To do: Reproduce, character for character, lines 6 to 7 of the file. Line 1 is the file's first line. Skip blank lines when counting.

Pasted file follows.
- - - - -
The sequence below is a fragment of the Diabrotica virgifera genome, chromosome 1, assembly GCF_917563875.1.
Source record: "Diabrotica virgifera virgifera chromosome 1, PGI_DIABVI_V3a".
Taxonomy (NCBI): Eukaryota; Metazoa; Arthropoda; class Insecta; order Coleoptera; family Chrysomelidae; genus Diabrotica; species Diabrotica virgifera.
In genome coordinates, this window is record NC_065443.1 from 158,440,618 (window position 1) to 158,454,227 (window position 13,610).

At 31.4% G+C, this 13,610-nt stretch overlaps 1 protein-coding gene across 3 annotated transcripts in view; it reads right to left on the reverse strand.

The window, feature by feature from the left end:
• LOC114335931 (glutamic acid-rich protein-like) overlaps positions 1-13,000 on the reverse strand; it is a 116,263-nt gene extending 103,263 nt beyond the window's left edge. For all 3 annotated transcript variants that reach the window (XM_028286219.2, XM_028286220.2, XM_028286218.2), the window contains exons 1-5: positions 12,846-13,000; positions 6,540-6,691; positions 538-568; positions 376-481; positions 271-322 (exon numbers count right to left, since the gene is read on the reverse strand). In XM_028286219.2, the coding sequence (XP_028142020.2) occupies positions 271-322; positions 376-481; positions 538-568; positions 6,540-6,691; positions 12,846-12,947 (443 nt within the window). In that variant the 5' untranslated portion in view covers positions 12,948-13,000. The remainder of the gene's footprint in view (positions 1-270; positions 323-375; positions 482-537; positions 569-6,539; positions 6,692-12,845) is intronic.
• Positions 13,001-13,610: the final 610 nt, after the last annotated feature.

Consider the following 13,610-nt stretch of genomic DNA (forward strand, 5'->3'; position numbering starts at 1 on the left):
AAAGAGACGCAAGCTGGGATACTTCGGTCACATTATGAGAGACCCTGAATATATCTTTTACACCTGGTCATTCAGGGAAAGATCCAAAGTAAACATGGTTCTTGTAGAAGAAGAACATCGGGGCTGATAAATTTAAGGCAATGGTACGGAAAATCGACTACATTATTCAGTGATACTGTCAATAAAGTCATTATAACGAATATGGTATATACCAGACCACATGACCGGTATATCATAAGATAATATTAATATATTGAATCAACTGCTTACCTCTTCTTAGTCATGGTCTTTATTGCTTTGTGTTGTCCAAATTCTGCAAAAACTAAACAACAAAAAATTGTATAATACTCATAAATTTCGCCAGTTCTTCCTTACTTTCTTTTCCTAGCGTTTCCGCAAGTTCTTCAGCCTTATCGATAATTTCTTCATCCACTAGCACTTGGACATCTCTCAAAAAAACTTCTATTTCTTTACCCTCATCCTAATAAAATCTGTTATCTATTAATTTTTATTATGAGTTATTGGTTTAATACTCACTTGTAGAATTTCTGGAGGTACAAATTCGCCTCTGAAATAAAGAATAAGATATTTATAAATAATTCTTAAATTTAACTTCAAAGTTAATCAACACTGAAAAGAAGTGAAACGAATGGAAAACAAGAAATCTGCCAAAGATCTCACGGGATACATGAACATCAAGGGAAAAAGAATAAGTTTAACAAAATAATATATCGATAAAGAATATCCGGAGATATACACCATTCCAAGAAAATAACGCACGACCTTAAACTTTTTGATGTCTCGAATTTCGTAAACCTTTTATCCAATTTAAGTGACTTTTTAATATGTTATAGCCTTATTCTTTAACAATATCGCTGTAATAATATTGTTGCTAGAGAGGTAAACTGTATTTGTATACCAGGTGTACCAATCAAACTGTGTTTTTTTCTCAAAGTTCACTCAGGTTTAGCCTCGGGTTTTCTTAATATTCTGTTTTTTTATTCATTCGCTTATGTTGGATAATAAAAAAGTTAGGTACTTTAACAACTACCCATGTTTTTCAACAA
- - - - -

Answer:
The window, feature by feature from the left end:
• LOC114335931 (glutamic acid-rich protein-like) overlaps positions 1-13,000 on the reverse strand; it is a 116,263-nt gene extending 103,263 nt beyond the window's left edge. For all 3 annotated transcript variants that reach the window (XM_028286219.2, XM_028286220.2, XM_028286218.2), the window contains exons 1-5: positions 12,846-13,000; positions 6,540-6,691; positions 538-568; positions 376-481; positions 271-322 (exon numbers count right to left, since the gene is read on the reverse strand). In XM_028286219.2, the coding sequence (XP_028142020.2) occupies positions 271-322; positions 376-481; positions 538-568; positions 6,540-6,691; positions 12,846-12,947 (443 nt within the window). In that variant the 5' untranslated portion in view covers positions 12,948-13,000. The remainder of the gene's footprint in view (positions 1-270; positions 323-375; positions 482-537; positions 569-6,539; positions 6,692-12,845) is intronic.